In this study, the MEMS gyroscope temperature compensation method is investigated by using drive mode vibration characteristic compensation. The gyroscope working principle including drive mode and sense mode loops are analyzed, and the drive loop amplitude controlling voltage reference is set as the compensation point. Based on this, the scale factor temperature compensation circuit is designed and simulated. Then, the output level of the sense loop is investigated, and the temperature bias compensation circuit is designed and simulated. After that, temperature experiments are arranged, and the results show that, using the method proposed in this paper, the variation of the scale factor improves from 3.680% to 1.577% with a temperature range from −40 °C to 60 °C (enhanced by 57.14%). Furthermore, the bias variation improves from 3.880% to 1.930% (enhanced by 52.25%). The bias stability and angular rate walking parameter are also optimized (45.97% and 16.08%) in the benefit of the scale factor improvement. The experiment results verify the method proposed in this paper.
H.C. and M.C. designed and simulated the circuit; Y.H. and W.W. performed the experiments; M.C. wrote the paper.
This work is supported by Shanxi Province Science Foundation for Youths (No. 201801D221199), the Open Fund of State Key Laboratory of Deep Buried Target Damage (No. DXMBJJ2018-07), National Natural Science Foundation of China (No. 51705477), and Pre-Research Field Foundation of Equipment Development Department of China No. 61405170104. The research is also supported by program for the Top Young Academic Leaders of Higher Learning Institutions of Shanxi, Fund Program for the Scientific Activities of Selected Returned Overseas Professionals in Shanxi Province, Young Academic Leaders of North University of China (No. QX201809).
Conflicts of Interest
The authors declare no conflict of interest.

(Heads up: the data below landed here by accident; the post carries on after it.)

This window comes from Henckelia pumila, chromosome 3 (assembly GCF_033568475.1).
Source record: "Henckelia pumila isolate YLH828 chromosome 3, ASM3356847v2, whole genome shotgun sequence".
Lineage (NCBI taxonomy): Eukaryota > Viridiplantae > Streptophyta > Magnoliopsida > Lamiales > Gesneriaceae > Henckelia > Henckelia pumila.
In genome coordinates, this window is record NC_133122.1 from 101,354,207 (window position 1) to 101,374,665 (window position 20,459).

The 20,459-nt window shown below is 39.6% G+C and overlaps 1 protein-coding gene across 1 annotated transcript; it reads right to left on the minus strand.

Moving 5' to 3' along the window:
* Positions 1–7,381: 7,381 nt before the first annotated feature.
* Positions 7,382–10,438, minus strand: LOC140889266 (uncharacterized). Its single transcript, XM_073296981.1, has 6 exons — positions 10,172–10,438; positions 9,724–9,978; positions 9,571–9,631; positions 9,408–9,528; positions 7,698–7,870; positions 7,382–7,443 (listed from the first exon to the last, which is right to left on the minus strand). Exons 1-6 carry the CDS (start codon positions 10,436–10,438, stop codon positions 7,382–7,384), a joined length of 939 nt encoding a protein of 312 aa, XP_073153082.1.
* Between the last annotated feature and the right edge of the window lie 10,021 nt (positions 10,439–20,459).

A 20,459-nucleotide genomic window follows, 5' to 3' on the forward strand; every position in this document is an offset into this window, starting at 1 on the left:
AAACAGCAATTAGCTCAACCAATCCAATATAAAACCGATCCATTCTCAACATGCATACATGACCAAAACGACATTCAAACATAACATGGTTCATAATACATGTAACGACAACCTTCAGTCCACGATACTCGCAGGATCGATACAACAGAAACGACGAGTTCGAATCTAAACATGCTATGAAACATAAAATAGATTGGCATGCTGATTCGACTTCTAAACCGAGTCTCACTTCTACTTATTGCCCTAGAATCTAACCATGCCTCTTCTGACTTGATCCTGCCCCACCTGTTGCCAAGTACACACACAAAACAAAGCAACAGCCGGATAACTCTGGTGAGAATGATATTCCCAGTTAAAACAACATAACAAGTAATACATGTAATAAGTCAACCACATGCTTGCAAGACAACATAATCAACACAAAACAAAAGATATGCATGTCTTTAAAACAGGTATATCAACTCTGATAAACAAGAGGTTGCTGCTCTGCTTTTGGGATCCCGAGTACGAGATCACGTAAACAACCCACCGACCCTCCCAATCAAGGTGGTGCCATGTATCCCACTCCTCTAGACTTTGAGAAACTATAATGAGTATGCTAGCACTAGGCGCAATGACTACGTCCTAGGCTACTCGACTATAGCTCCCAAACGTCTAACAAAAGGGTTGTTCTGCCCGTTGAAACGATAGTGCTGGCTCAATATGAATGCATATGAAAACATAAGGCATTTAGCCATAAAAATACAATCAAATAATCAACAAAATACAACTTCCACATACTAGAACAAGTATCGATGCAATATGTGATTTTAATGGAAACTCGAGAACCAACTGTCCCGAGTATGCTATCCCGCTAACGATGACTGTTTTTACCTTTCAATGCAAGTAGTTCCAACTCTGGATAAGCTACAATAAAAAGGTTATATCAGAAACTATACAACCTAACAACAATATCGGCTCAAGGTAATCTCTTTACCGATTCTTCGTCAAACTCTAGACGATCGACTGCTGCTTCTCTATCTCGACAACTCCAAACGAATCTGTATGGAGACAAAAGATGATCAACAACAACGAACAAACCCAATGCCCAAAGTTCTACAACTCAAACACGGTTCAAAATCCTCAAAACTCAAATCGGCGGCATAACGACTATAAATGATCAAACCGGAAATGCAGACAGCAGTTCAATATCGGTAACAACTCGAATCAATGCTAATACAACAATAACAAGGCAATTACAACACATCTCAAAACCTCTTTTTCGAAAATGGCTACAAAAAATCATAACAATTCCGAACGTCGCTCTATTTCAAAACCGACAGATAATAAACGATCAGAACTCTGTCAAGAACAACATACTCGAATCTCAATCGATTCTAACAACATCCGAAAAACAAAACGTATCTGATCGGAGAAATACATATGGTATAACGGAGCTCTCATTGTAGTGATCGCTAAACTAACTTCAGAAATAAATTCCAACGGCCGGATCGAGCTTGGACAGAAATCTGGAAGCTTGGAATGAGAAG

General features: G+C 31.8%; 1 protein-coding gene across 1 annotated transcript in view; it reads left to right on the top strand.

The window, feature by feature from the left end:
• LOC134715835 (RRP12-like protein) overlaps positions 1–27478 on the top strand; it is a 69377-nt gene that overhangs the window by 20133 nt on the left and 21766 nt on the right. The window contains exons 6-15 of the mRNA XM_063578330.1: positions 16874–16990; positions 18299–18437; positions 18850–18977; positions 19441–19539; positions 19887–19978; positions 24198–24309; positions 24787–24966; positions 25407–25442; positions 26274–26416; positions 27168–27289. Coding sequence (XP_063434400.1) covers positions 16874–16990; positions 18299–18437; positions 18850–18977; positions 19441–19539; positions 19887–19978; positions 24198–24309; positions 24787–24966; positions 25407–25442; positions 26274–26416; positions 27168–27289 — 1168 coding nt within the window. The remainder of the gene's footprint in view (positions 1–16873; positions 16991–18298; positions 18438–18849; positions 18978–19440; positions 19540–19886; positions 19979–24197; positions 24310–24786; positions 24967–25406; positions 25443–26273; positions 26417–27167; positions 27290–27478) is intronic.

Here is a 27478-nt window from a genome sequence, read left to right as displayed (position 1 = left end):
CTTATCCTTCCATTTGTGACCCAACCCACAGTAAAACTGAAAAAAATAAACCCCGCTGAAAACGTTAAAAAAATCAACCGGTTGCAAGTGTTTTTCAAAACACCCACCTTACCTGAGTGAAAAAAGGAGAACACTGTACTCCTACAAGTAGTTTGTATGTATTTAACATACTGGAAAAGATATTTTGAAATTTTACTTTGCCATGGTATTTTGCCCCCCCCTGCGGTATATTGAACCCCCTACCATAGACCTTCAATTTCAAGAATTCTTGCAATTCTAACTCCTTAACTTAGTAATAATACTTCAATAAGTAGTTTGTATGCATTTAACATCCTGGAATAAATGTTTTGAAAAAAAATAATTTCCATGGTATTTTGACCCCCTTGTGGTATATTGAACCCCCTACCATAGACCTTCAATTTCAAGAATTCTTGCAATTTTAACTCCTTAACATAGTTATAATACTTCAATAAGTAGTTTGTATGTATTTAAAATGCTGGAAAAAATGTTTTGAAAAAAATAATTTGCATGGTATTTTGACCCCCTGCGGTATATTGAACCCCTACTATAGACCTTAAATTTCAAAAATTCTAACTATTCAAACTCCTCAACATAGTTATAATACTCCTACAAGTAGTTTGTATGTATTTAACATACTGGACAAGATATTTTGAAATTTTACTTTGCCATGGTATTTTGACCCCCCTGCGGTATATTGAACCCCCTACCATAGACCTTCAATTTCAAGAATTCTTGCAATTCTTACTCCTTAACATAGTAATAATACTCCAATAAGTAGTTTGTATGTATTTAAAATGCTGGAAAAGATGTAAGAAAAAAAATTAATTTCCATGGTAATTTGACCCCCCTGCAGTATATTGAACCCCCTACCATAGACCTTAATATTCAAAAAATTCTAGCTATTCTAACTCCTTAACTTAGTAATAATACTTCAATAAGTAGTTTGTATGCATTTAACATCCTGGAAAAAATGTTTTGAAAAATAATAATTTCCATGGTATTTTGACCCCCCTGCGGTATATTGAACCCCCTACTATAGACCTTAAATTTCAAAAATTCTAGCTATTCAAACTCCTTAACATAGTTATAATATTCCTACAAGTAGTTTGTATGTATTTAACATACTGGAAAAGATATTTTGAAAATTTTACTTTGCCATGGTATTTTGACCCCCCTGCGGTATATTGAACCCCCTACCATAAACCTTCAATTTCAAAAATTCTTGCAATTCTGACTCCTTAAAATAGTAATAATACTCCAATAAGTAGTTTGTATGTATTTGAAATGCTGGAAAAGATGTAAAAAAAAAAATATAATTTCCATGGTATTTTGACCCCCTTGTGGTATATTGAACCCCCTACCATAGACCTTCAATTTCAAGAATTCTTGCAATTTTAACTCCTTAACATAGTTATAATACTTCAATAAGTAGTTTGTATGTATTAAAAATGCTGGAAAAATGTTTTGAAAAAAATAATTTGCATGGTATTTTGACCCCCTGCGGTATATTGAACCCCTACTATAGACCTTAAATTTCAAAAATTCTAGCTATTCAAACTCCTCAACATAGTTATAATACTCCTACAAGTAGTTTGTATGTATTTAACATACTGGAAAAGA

- Cao, H.; Liu, Y.; Zhang, Y.; Shao, X.; Gao, J.; Huang, K.; Shi, Y.; Tang, J.; Shen, C.; Liu, J. Design and Experiment of Dual-mass MEMS Gyroscope Sense Closed System Based on Bipole Compensation Method. IEEE Access. 2019. [Google Scholar] [CrossRef]
- Cao, H.; Liu, Y.; Kou, Z.; Zhang, Y.; Shao, X.; Gao, J.; Huang, K.; Shi, Y.; Tang, J.; Shen, C.; et al. Design, Fabrication and Experiment of Double U-Beam MEMS Vibration Ring Gyroscope. Micromachines 2019, 10, 186. [Google Scholar] [CrossRef] [PubMed]
- Guo, Z.; Fu, P.; Liu, D.; Huang, M. Design and FEM simulation for a novel resonant silicon MEMS gyroscope with temperature compensation function. Microsyst. Technol. 2018, 24, 1453–1459. [Google Scholar] [CrossRef]
- Tsai, N.C.; Sue, C.Y. Compensation to imperfect fabrication and asymmetry of micro-gyroscopes by using disturbance estimator. Microsyst. Technol. 2009, 15, 1803–1814. [Google Scholar] [CrossRef]
- Zhang, Y.; Wu, Y.; Xu, X.; Xi, X.; Wu, X. Research on the method to improve the vibration stability of vibratory cylinder gyroscopes under temperature variation. Int. J. Precis. Eng. Manuf. 2017, 18, 1813–1819. [Google Scholar] [CrossRef]
- Hou, Z.; Xiao, D.; Wu, X.; Su, J.; Chen, Z.; Zhang, X. Effect of die attachment on key dynamical parameters of micromachined gyroscopes. Microsyst. Technol. 2012, 18, 507–513. [Google Scholar] [CrossRef]
- Tatar, E.; Mukherjee, T.; Fedder, G.K. Stress Effects and Compensation of Bias Drift in a MEMS Vibratory-Rate Gyroscope. J. Microelectromech. Syst. 2017, 26, 569–579. [Google Scholar] [CrossRef]
- Trusov, A.A.; Schofield, A.R.; Shkel, A.M. Performance characterization of a new temperature-robust gain-bandwidth improved MEMS gyroscope operated in air. Sens. Actuators A 2008, 155, 16–22. [Google Scholar] [CrossRef]